To test the function T = log (A1/A2) empirically, we have informally used a process of reciprocal calibration in which the electrode arrays are moved vertically over the neck (generally carrying the loose neck skin with them) with the larynx height fixed, during continuous phonation, to simulate vertical movements of the larynx with fixed electrode position. We have found that the function T tends to be fairly linearly related to relative larynx height for displacements of at least 0.5 cm from the T = 0 position, when tested with a few speakers having a strong EGG signal. However, this relationship of T to larynx height would be expected to vary considerably with the speaker and with the electrode configuration, and further research is needed to determine the range of variation in the measure that T provides.

To demonstrate that a useful tracking function may be implementable for at least some subjects, the function T is shown in Fig. 5 used as an indicator of relative larynx height for a male subject having a strong EGG signal. The subject was a trained nonprofessional singer. The amplitudes Al and A2 used in deriving T were taken to be peak values of the respective high-pass filtered channel outputs. The speaker was the same as that for Fig. 4, and the same electrode array was used. After the arrays were positioned so that the tracking signal T was approximately zero during normal voice production, the subject sang an ascending then descending scale in a comfortable range, starting at A3, first in a style in which the larynx height varied maximally with pitch and then in a style in which the larynx height was held relatively constant. No precise calibration was made of the tracking function in terms of larynx height for this demonstration experiment; however, a maximum movement of the laryngeal prominence of between 1 and 1 cm was noted in similar vocalizations performed with maximum movement.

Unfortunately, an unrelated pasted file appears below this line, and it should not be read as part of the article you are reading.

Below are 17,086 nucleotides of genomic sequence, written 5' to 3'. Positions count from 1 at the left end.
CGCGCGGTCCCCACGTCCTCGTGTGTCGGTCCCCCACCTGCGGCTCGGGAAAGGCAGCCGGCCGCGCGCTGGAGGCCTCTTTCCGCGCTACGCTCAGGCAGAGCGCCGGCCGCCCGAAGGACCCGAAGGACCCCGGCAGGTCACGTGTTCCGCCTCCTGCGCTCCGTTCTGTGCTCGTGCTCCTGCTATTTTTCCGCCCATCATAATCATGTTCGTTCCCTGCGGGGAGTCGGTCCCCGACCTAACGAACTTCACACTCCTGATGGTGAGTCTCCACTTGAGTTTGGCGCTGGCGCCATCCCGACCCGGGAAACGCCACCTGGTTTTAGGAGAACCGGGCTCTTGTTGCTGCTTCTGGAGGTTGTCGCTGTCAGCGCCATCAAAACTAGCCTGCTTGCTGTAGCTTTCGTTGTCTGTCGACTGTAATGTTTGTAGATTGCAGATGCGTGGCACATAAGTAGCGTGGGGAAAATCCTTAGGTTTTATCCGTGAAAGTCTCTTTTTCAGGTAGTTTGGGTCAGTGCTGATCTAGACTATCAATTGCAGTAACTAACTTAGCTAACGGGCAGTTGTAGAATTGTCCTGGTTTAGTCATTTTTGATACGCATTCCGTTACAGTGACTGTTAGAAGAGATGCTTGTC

In summary, I have demonstrated that multichannel techniques can be used to produce an EGG that can verify the fidelity of its own output waveform as an indicator of the time patterning of vocal fold contact and can yield a signal that helps the user properly position the electrodes and/or track vertical movements of the larynx during voiced speech or singing. The use of improved EGG units incorporating such techniques should make possible a higher level of confidence in the results of research into the use of electroglottography in the study of voice production, in voice analysis, and in voice training and vocal pedagogy.


Acknowledgment: The work reported here was supported by two grants from the National Institutes of Health: Research Grant NS-08919 to Syracuse University in the initial stages and a Small Business Innovative Research (SBIR) Grant to Glottal Enterprises, Inc. during later development. Sandra Rothenberg provided measurements of percent modulation as part of an undergraduate research project.


REFERENCES

1. Childers DJ, Krishnamurthy AK. A critical review of electroglottography. In: Reviews in biomedical engineering 12, No. 2. Boca Raton, Florida: CRC Press, 1977: 131-61

2. Rothenberg M, Mahshie JJ. Monitoring vocal fold abduction through vocal fold contact area. J Speech Hear Res 1988; 31: 338-51.

3. Baken RJ. Clinical measurement of speech and voice. Boston: College Hill Press, 1987.

4. Lecluse FLE, Brocaar MP, Verschurre J. The electoglottography and its relation to glottal activity. Fol Phoniatr 1975; 27: 215-24.

5. Rothenberg M. Some relations between glottal air flow and vocal fold contact area. Proceedings of the conference on the assessment of vocal pathology, ASHA Reports No. 11, 1979: 88-98.

6. Scherer RC, Druker DG, Titze IR. Electroglottography and direct measurement of vocal fold contact area. In: Fujimora O, ed. Vocal physiology: voice production, mechanisms and functions. New York: Raven Press, 1988: 279-91.

7. Fourcin AJ, Abberton E. First applications of a new laryngograph. Med Biol Illus 1971; 21: 172-82.